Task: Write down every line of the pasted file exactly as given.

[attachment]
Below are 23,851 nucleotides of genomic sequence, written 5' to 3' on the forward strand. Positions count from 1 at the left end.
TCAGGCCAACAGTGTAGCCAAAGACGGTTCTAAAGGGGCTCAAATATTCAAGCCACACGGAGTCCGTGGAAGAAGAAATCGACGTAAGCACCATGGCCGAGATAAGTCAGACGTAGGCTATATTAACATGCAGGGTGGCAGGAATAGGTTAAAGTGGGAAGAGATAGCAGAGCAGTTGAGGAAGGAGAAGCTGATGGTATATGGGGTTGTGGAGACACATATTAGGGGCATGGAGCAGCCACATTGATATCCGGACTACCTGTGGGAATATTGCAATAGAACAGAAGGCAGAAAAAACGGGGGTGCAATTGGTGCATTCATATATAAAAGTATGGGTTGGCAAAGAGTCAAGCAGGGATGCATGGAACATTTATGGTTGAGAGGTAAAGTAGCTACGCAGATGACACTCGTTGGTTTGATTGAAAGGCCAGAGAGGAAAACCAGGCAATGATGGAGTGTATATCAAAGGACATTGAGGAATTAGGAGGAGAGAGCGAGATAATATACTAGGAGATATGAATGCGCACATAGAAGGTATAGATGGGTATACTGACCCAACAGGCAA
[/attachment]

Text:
Below are 23,851 nucleotides of genomic sequence, written 5' to 3' on the forward strand. Positions count from 1 at the left end.
TCAGGCCAACAGTGTAGCCAAAGACGGTTCTAAAGGGGCTCAAATATTCAAGCCACACGGAGTCCGTGGAAGAAGAAATCGACGTAAGCACCATGGCCGAGATAAGTCAGACGTAGGCTATATTAACATGCAGGGTGGCAGGAATAGGTTAAAGTGGGAAGAGATAGCAGAGCAGTTGAGGAAGGAGAAGCTGATGGTATATGGGGTTGTGGAGACACATATTAGGGGCATGGAGCAGCCACATTGATATCCGGACTACCTGTGGGAATATTGCAATAGAACAGAAGGCAGAAAAAACGGGGGTGCAATTGGTGCATTCATATATAAAAGTATGGGTTGGCAAAGAGTCAAGCAGGGATGCATGGAACATTTATGGTTGAGAGGTAAAGTAGCTACGCAGATGACACTCGTTGGTTTGATTGAAAGGCCAGAGAGGAAAACCAGGCAATGATGGAGTGTATATCAAAGGACATTGAGGAATTAGGAGGAGAGAGCGAGATAATATACTAGGAGATATGAATGCGCACATAGAAGGTATAGATGGGTATACTGACCCAACAGGCAA